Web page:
At Georgian Court University (GCU), women leaders are the norm. The private Roman Catholic university boasts a leadership of majority women, with women leading all four of the school's academic schools as deans.
GCU’s four academic deans now are: Dr. Mary Chinery, dean of the School of Arts and Sciences; Dr. Jennifer Edmonds, dean of the School of Business & Digital Media; Dr. Teri Wurmser, dean of the Hackensack Meridian Health School of Nursing and Wellness; and Dr. Kelly McNeal, dean of the School of Education.
McNeal was the last to join – she did so in July 2022 – and her appointment solidified GCU’s 100% women deanship rate.
GCU, located in New Jersey, also has women in other school leadership positions as well, such as director of diversity, equity, and inclusion (DEI) initiatives; director of career services, the director of financial aid, and the director of global education.
To note, this is not the first time GCU has had an all-women deanship, said Dr. Janice Warner, provost of GCU. Warner, a former GCU School of Business dean herself, said that during her time as dean, all three of GCU’s academic deans were women then as well.
Founded in 1908 by the Sisters of Mercy of New Jersey, GCU has been led by women for most of its existence. Increasingly, other colleges and universities are also following in this tradition. Howard University, a historically Black university in Washington, D.C., recently announced that ten women now hold deanships. Back in 2014, the number of women deans was just one.
“Georgian Court's tradition is a concern for women in the first place,” said Dr. Joy Smith, associate provost for student support and services and chief diversity officer at GCU. “So this is not something that is really abnormal or different. If you look at the presidents of the institution prior to [current GCU President Dr. Joe Marbach], they clearly have all been women. So women in leadership is not new to our institution by any stretch of the imagination. And because it's already built into the culture, students are expecting that dynamic. ... They expect women to be leaders."
The school went co-educational in 2012, but its concern for women remains. And that concern may even play a role in it having so many women in prominent roles, said Marbach, the first man and first layperson to lead the school.
"[GCU having all its deans be women is] in part an accident because, when we've had these searches for other positions, we've had male candidates,” Marbach said. “It's just that we've been blessed with very capable and competent female administrators who have applied for these positions, and they've bene the obvious choice. I wouldn't say it's truly by design but it's certainly something that I think the university's special concern for women is something that might attract more women to actually apply."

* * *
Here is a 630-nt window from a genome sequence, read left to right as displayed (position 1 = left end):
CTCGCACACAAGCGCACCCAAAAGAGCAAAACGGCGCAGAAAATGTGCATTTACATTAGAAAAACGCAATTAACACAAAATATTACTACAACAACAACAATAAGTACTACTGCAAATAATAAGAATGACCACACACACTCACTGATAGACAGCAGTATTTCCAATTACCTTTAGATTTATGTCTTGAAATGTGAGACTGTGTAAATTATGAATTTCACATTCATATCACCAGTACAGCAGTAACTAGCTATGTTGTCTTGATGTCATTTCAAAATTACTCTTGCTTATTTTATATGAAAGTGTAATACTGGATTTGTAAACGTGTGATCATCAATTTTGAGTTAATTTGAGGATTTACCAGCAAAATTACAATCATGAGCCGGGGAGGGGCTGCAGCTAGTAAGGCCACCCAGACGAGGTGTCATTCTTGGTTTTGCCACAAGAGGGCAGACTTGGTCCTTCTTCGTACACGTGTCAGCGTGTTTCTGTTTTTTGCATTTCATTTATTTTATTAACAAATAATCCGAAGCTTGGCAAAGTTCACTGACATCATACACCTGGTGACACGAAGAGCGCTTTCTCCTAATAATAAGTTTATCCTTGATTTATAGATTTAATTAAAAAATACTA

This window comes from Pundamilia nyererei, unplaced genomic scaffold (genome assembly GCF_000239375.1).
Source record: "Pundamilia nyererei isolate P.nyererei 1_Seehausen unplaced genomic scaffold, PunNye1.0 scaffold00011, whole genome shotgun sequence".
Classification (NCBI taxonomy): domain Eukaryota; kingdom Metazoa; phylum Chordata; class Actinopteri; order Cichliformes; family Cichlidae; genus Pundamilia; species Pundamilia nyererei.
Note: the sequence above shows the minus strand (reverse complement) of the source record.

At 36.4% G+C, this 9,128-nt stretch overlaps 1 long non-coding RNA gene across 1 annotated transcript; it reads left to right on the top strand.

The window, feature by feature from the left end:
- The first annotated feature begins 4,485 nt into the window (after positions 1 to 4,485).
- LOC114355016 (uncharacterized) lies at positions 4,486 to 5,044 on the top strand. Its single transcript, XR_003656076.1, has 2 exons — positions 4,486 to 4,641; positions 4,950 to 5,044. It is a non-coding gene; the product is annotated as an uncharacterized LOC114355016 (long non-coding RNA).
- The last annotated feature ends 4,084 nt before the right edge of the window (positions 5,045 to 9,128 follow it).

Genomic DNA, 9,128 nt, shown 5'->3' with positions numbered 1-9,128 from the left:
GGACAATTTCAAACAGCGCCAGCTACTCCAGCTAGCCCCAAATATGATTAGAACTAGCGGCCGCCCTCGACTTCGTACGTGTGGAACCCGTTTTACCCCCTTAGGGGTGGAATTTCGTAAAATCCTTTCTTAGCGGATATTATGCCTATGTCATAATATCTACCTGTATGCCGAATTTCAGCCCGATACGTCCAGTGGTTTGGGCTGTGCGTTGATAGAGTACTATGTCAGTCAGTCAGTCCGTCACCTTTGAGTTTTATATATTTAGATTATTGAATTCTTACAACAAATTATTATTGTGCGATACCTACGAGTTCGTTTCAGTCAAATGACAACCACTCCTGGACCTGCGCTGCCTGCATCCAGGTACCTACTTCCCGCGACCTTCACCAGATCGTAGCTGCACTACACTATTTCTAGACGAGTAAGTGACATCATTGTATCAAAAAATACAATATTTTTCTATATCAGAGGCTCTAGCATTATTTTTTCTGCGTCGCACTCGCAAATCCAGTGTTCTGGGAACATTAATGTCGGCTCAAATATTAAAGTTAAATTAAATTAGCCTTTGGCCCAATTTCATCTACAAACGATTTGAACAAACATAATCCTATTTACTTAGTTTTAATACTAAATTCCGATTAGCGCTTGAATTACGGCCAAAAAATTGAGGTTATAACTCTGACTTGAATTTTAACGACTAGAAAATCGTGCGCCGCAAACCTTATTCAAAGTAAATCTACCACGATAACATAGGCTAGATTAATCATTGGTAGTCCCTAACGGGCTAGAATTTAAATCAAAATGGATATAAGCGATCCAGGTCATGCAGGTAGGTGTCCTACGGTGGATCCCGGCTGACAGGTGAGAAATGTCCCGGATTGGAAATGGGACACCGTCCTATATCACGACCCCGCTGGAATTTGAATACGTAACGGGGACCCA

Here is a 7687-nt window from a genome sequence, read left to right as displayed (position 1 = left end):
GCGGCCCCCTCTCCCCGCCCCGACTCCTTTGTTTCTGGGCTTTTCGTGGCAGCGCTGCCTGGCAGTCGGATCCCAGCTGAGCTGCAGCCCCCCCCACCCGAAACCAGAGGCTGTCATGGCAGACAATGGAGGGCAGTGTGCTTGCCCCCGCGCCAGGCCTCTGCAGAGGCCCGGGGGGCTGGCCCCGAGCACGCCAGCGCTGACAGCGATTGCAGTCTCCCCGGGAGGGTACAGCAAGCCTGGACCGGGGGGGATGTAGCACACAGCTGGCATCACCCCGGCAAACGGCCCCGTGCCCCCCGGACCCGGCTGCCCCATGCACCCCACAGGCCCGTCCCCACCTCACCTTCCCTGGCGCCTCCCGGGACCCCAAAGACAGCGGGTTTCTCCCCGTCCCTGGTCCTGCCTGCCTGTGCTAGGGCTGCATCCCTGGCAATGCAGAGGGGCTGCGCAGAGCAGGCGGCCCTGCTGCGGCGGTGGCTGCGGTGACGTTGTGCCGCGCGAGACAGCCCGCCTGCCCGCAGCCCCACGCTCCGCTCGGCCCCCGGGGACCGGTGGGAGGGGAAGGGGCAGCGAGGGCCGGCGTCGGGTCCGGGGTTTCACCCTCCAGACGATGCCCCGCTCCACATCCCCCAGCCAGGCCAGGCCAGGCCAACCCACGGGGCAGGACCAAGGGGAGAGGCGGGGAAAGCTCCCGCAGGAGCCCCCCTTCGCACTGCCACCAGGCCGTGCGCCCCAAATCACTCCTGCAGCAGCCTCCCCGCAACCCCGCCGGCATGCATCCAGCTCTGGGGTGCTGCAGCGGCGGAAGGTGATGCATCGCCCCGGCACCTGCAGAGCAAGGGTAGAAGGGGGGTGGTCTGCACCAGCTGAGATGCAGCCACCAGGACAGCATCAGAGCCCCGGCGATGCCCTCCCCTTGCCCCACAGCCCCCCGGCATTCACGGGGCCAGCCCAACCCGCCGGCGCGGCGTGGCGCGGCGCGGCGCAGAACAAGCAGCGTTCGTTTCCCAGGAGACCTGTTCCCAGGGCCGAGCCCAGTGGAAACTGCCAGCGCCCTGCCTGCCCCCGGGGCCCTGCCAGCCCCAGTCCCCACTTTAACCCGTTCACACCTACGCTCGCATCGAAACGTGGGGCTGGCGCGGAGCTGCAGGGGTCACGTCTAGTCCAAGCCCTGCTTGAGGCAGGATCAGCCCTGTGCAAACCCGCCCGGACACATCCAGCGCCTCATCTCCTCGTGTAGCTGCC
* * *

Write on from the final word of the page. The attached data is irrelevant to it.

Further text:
GCU’s predominantly women-led culture and administration provides its student body – 73% identified as female in 2022 – with role models, Marbach said.
"I think it helps provide some really great role models to our student body,” Marbach said. “So they have individuals in our dean position, in our provost position, that they can look up to and can emulate.”
Chinery and Wurmser echoed that sentiment, with Wurmser calling this availability for role models "essential".
"Historically, we were a women's college. And so, really most of the role models were women at that time,” Chinery said. “And as a result, it's kind of in the water that student leadership really emphasized women's development. It was in our curriculum. I think that is a role model as students as they're making their way through their academics and thinking about what their life will be like in the professional world."
For the past 15 years, more than 50% of GCU’s executive and administrative positions have been held by women. And in 2022, women make up 67% of faculty.
This women majority has a sense of camaraderie to it, said Interim dean of students Dr. Suzanne Phillips, who stepped into the role last August.
“The camaraderie amongst the women, the deans, the people I work with day-to-day, is just a wonderful experience." Phillips said. "So for me, this is a great experience to be able to talk with other women who understand what your issues are, what your challenges are, and are so eager to assist and offer advice."
Being able to work with so many women has been "awesome," Edmonds added, especially because that’s not usually the case in the world of business.
“The case is that senior leadership in business is not mostly women. It's not half women,” Edmonds said. “So to be at a conference where there's so few women, especially women of color, you feel it, you notice it, you don't necessarily feel like you connect with people the instant you get in the space.
“But Georgian Court is so much the opposite of that, because I do feel like I have people that are walking in my shoes on campus. And I think, very often, when you go places in your role, you're in only one in your role," she added.